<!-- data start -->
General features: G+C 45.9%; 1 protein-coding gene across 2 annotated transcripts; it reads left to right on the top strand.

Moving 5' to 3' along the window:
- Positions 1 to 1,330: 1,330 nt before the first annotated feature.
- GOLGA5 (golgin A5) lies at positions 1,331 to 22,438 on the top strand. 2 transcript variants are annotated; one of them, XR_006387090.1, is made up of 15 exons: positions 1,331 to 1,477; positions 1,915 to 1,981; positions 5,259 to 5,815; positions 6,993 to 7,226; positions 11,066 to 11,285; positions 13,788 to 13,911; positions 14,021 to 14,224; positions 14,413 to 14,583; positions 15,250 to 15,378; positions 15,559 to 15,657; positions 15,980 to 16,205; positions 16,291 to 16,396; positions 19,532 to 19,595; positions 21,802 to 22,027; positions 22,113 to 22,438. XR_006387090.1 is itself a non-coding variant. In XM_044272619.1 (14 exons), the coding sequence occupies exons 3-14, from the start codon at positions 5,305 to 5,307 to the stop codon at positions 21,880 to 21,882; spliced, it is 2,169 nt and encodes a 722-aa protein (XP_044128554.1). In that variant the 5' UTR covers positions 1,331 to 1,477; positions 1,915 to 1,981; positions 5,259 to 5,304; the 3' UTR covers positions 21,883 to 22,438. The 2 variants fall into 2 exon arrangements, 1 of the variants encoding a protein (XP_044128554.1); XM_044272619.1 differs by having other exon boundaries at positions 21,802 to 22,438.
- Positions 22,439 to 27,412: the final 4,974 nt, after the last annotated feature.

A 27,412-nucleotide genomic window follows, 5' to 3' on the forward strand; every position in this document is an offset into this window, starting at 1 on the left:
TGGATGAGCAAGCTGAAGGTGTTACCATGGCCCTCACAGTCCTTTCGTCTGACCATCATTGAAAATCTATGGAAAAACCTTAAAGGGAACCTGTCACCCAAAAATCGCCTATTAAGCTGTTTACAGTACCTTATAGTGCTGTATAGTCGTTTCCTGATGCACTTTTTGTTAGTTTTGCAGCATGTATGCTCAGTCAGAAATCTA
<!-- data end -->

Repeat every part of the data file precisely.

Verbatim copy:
General features: G+C 45.9%; 1 protein-coding gene across 2 annotated transcripts; it reads left to right on the top strand.

Moving 5' to 3' along the window:
- Positions 1 to 1,330: 1,330 nt before the first annotated feature.
- GOLGA5 (golgin A5) lies at positions 1,331 to 22,438 on the top strand. 2 transcript variants are annotated; one of them, XR_006387090.1, is made up of 15 exons: positions 1,331 to 1,477; positions 1,915 to 1,981; positions 5,259 to 5,815; positions 6,993 to 7,226; positions 11,066 to 11,285; positions 13,788 to 13,911; positions 14,021 to 14,224; positions 14,413 to 14,583; positions 15,250 to 15,378; positions 15,559 to 15,657; positions 15,980 to 16,205; positions 16,291 to 16,396; positions 19,532 to 19,595; positions 21,802 to 22,027; positions 22,113 to 22,438. XR_006387090.1 is itself a non-coding variant. In XM_044272619.1 (14 exons), the coding sequence occupies exons 3-14, from the start codon at positions 5,305 to 5,307 to the stop codon at positions 21,880 to 21,882; spliced, it is 2,169 nt and encodes a 722-aa protein (XP_044128554.1). In that variant the 5' UTR covers positions 1,331 to 1,477; positions 1,915 to 1,981; positions 5,259 to 5,304; the 3' UTR covers positions 21,883 to 22,438. The 2 variants fall into 2 exon arrangements, 1 of the variants encoding a protein (XP_044128554.1); XM_044272619.1 differs by having other exon boundaries at positions 21,802 to 22,438.
- Positions 22,439 to 27,412: the final 4,974 nt, after the last annotated feature.

A 27,412-nucleotide genomic window follows, 5' to 3' on the forward strand; every position in this document is an offset into this window, starting at 1 on the left:
TGGATGAGCAAGCTGAAGGTGTTACCATGGCCCTCACAGTCCTTTCGTCTGACCATCATTGAAAATCTATGGAAAAACCTTAAAGGGAACCTGTCACCCAAAAATCGCCTATTAAGCTGTTTACAGTACCTTATAGTGCTGTATAGTCGTTTCCTGATGCACTTTTTGTTAGTTTTGCAGCATGTATGCTCAGTCAGAAATCTA